New York-based Hoth Therapeutics Inc. said preliminary preclinical data on a topical nanoparticle formulation of the endocannabinoid anandamide (AEA) it licensed from Zylö Therapeutics Inc. represents "a positive step toward underlining the transformative potential" of the early stage therapy for the skin disease cutaneous lupus erythematous (CLE). Developed in partnership with Zylö, it's using that company's extended-release Z-pods technology to both sustain the drug's duration of effect and, at least in mice, significantly improve lesion scores.

Hoth CEO Robb Knie told BioWorld that his team next plans to contact the FDA to schedule a pre-IND meeting, hopefully in the second quarter of this year, to discuss running either a phase I or even a phase II study. The latter, he said, might be supported by the vast amount of scientific literature on anandamide, which has been explored extensively in immunology and other research.

After an initial spike, Hoth's shares (NASDAQ:HOTH) fell 4.7% following the news to $4.72 on Feb. 12. Formed in 2017, the company launched its IPO in February 2019 at $5.60 per share for net proceeds of $5.8 million.

Cutaneous forms of lupus, those that affect only the skin, account for about 10% of the estimated 5 million lupus cases worldwide. Current treatments typically include corticosteroids, but can also have side effects, such as skin-thinning associated with overuse.

Meanwhile, Hoth is already advancing other programs in its portfolio, starting with Biolexa. It's a noncorticosteroid for pediatric atopic dermatitis (AD) that the company plans to test first in Australia. If successful, it could ultimately compete against Pfizer Inc.'s topical PDE4 inhibitor, Eucrisa (crisaborole), as well as other medicines, such as blockbuster AD drug Dupixent (dupilumab, Regeneron Pharmaceuticals Inc. and Sanofi SA). It's also advancing a topical aprepitant to counter the dermatological related side-effects of erlotinib therapy in cancer patients and a preclinical gene therapy program for asthmatics.

The company has about four full-time employees and 11 heavily involved scientific consultants who help plan its preclinical work and trials, an arrangement that helps "bypass a lot of the speed bumps when it comes to your PK and different tox studies, or manufacturing the therapeutic and how the APIs work," Knie said.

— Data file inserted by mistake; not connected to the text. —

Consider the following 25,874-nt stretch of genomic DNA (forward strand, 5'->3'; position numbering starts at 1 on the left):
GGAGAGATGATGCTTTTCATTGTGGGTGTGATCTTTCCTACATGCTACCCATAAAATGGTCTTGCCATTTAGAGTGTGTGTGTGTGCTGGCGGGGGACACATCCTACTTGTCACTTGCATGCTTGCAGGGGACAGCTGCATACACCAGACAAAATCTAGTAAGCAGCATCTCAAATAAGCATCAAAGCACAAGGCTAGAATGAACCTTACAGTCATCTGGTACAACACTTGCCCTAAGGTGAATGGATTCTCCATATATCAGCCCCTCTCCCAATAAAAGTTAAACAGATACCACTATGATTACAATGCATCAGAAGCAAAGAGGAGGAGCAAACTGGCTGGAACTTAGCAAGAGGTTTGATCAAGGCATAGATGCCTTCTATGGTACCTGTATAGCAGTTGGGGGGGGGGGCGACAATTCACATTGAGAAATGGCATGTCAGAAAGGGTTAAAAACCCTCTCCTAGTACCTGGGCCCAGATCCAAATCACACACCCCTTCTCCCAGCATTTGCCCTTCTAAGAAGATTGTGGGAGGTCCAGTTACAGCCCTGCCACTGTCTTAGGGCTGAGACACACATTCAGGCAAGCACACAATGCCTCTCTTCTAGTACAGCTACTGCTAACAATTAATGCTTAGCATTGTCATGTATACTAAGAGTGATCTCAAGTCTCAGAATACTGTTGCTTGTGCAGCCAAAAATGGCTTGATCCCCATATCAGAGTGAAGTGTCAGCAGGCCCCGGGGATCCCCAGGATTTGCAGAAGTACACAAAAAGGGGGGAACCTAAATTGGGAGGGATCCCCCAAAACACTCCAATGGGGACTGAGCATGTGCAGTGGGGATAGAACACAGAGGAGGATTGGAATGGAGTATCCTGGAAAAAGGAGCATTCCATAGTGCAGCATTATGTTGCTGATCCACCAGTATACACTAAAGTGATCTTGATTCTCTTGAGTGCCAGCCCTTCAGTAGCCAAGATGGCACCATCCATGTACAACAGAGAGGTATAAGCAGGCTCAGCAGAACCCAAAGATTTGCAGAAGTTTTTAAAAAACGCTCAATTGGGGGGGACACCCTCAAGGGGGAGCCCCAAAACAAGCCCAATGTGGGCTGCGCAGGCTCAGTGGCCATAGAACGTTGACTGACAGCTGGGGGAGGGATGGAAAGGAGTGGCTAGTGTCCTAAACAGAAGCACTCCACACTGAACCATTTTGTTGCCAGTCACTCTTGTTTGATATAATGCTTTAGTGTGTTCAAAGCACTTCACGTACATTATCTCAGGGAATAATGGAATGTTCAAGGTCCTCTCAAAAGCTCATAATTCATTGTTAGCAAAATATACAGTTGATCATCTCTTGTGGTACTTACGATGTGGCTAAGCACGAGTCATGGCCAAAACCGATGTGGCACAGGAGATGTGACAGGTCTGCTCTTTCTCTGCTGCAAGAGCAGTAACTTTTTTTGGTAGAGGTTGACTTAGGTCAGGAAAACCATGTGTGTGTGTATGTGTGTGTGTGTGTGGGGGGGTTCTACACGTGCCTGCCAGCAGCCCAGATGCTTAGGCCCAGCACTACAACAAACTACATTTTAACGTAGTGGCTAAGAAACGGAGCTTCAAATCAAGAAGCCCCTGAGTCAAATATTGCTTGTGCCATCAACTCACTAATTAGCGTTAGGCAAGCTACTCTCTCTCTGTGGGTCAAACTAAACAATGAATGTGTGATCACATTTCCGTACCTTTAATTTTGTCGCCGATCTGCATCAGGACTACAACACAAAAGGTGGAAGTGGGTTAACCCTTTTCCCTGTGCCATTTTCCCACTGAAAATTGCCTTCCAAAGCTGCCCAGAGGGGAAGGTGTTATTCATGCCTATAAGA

In starting Hoth, Knie said his main goal was to make therapies that are accessible and affordable. "I think we're doing that," he said. For each program, he said, he talks with his team about how to pursue them in a way that's "cost-controlled, and where we're not spending a ton of money" that would necessitate charging patients high prices.

Based in Greenville, S.C., Zylö was founded to commercialize a sustained-release delivery technology developed at New York's Albert Einstein College of Medicine. Its Z-pods employ highly engineered silicon-based xerogel particles which, when applied to the skin, can embed in its top layer (the stratum corneum), to release a chosen payload over an eight- to 24-hour period before naturally sloughing off. Though powder-like in appearance, they can be blended with creams, gels or ointments for application. When rubbed into the skin, the Z-pods form what the company has characterized as "a patchless patch."

In the context of treating CLE, the Z-pods carry AEA which, delivered via a coconut oil vehicle alone has some impact on reducing plaques in the mice tested to date. However when delivered via Z-pods, the effect is even greater. While the exact mechanism of action isn't entirely clear yet, Zylö CEO and founder Scott Pancoast told BioWorld that it may or may not have to do with the way the pods lodge in the pores and follicles of treated areas for sustained release. It may also be attributable to the way the Z-pods help AEA bypass enzymes that could break it down prematurely.

While there are still several mice left to evaluate in the preclinical study, Pancoast said that "the data are quite clear" so far. Silica particles have a long and deep track record on the safety front. Being applied topically, I think they're going to have good luck with the FDA," he said.

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